Middlemen In Search Equilibrium
This article shows how allowing for goods to be divisible at the point of consumption and incorporating productive heterogeneity lead to the emergence of middlemen in an equilibrium search environment. In the baseline model, middlemen are welfare reducing and their number increases as market frictions are reduced. When the model is extended to allow for time taken in production and increasing returns to scale in the market meeting technology, middlemen can be beneficial to society by speeding up the meeting process. Copyright 2007 by the Economics Department Of The University Of Pennsylvania And Osaka University Institute Of Social And Economic Research Association.
If you experience problems downloading a file, check if you have the proper application to view it first. In case of further problems read the IDEAS help page. Note that these files are not on the IDEAS site. Please be patient as the files may be large.
As the access to this document is restricted, you may want to look for a different version under "Related research" (further below) or search for a different version of it.
Volume (Year): 48 (2007)
Issue (Month): 1 (02)
|Contact details of provider:|| Postal: |
Phone: (215) 898-8487
Fax: (215) 573-2057
Web page: http://www.econ.upenn.edu/ierEmail:
More information through EDIRC
|Order Information:|| Web: http://www.blackwellpublishing.com/subs.asp?ref=0020-6598 Email: |
References listed on IDEAS
Please report citation or reference errors to , or , if you are the registered author of the cited work, log in to your RePEc Author Service profile, click on "citations" and make appropriate adjustments.:
- Diamond, Peter A, 1982.
"Aggregate Demand Management in Search Equilibrium,"
Journal of Political Economy,
University of Chicago Press, vol. 90(5), pages 881-94, October.
- Dale Mortensen, 1984.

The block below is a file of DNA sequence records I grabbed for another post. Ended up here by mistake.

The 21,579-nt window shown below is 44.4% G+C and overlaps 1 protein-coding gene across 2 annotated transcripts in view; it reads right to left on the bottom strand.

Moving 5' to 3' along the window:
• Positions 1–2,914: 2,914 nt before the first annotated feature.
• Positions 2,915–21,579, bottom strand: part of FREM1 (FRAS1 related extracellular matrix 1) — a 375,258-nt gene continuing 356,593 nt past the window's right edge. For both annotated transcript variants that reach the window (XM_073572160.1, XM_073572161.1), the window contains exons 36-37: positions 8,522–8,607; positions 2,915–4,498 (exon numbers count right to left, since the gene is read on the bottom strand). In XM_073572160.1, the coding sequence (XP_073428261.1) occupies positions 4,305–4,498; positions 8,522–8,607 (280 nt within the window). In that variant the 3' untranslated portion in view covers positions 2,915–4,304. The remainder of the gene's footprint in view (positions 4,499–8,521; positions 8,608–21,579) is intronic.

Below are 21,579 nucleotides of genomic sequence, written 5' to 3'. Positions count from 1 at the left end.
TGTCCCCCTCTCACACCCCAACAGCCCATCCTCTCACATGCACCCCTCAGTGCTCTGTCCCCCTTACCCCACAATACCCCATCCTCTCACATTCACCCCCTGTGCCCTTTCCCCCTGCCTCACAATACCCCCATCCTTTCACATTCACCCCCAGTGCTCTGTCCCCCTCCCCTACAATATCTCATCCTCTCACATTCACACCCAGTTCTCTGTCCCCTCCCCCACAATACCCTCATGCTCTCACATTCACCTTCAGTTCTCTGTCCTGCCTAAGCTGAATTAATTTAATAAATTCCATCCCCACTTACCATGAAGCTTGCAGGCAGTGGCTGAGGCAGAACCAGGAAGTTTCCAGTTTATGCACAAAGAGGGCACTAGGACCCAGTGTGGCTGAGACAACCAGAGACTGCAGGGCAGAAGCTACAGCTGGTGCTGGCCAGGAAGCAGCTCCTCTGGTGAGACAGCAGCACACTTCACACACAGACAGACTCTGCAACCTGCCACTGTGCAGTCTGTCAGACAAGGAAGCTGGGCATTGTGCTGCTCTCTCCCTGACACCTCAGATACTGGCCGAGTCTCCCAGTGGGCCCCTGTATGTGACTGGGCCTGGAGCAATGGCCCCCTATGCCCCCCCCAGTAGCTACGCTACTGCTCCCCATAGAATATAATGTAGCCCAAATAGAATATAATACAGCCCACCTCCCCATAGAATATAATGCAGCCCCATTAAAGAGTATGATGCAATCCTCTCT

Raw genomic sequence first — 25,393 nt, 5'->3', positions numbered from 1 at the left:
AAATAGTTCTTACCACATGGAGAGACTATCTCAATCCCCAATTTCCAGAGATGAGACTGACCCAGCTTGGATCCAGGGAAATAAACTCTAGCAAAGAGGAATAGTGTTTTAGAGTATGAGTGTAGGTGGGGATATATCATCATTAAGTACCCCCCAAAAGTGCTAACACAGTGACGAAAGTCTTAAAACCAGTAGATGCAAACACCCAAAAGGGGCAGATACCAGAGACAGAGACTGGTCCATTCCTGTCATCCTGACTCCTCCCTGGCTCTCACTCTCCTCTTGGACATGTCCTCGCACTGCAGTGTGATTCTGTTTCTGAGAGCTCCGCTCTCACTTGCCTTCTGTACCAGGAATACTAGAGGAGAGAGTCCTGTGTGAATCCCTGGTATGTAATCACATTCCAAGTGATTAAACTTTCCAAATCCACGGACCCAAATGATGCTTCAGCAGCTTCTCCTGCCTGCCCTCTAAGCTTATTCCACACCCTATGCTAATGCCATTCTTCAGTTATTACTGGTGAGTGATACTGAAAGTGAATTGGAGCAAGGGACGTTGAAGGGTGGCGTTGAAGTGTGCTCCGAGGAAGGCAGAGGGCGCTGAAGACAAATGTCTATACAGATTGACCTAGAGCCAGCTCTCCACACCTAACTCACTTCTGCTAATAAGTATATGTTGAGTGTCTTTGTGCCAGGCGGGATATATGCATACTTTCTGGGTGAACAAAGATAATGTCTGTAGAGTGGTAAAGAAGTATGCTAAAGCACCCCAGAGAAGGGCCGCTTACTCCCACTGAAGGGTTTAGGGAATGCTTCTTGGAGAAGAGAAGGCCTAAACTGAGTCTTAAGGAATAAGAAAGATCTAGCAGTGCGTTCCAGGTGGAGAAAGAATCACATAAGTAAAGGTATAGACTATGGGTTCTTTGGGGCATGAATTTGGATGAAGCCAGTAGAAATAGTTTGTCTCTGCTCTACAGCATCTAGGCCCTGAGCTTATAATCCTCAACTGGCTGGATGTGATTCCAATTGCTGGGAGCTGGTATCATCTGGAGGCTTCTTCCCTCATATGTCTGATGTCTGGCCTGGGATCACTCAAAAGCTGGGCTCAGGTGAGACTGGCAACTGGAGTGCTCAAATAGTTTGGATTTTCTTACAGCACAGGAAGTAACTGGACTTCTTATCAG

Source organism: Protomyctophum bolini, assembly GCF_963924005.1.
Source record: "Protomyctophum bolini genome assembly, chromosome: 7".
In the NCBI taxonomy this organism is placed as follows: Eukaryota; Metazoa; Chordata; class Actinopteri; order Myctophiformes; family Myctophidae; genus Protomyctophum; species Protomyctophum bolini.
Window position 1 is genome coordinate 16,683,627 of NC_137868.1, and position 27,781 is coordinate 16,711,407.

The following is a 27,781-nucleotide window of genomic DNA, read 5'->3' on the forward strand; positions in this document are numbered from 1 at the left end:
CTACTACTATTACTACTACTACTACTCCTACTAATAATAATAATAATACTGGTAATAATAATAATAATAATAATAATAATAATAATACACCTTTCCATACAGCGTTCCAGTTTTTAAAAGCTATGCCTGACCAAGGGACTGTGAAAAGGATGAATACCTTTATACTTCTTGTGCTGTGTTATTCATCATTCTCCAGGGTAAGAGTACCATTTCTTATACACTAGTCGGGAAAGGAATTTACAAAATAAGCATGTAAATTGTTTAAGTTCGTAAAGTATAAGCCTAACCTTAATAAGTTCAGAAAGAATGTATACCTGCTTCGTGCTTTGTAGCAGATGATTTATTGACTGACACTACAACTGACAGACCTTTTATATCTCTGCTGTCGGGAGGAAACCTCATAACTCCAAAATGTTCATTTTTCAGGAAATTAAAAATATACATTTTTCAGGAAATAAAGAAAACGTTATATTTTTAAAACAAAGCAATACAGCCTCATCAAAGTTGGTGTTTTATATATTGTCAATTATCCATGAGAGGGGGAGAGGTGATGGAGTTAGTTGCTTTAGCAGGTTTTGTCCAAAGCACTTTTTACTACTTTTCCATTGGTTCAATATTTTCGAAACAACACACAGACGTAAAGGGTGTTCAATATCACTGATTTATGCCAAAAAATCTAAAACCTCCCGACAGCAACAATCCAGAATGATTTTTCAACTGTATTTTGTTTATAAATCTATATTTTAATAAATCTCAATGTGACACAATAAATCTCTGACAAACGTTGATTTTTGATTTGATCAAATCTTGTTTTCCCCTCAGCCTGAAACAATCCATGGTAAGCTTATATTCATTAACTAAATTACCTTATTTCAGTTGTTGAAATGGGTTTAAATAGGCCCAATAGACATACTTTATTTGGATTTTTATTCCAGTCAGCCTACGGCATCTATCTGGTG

"Job Search and Labor Market Analysis,"
594, Northwestern University, Center for Mathematical Studies in Economics and Management Science.
- Martin J. Osborne & Ariel Rubinstein, 2005. "Bargaining and Markets," Levine's Bibliography 666156000000000515, UCLA Department of Economics.
- Alok Johri & Lohn Leach, 2000.
"Middlemen and the Allocation of Heterogeneous Goods,"
Department of Economics Working Papers
2000-06, McMaster University.
- Alok Johri & John Leach, 2002. "Middlemen and the Allocation of Heterogeneous Goods," International Economic Review, Department of Economics, University of Pennsylvania and Osaka University Institute of Social and Economic Research Association, vol. 43(2), pages 347-362, May.
- Hosios, Arthur J, 1990. "On the Efficiency of Matching and Related Models of Search and Unemployment," Review of Economic Studies, Wiley Blackwell, vol. 57(2), pages 279-98, April.
- Kiyotaki, Nobuhiro & Wright, Randall, 1989. "On Money as a Medium of Exchange," Journal of Political Economy, University of Chicago Press, vol. 97(4), pages 927-54, August.
- Eric Smith, 2004. "Intermediated Search," Economica, London School of Economics and Political Science, vol. 71(284), pages 619-636, November.
When requesting a correction, please mention this item's handle: RePEc:ier:iecrev:v:48:y:2007:i:1:p:343-362. See general information about how to correct material in RePEc.
For technical questions regarding this item, or to correct its authors, title, abstract, bibliographic or download information, contact: (Wiley-Blackwell Digital Licensing)or ()
If you have authored this item and are not yet registered with RePEc, we encourage you to do it here. This allows to link your profile to this item. It also allows you to accept potential citations to this item that we are uncertain about.
If references are entirely missing, you can add them using this form.
If the full references list an item that is present in RePEc, but the system did not link to it, you can help with this form.
If you know of missing items citing this one, you can help us creating those links by adding the relevant references in the same way as above, for each refering item. If you are a registered author of this item, you may also want to check the "citations" tab in your profile, as there may be some citations waiting for confirmation.
Please note that corrections may take a couple of weeks to filter through the various RePEc services.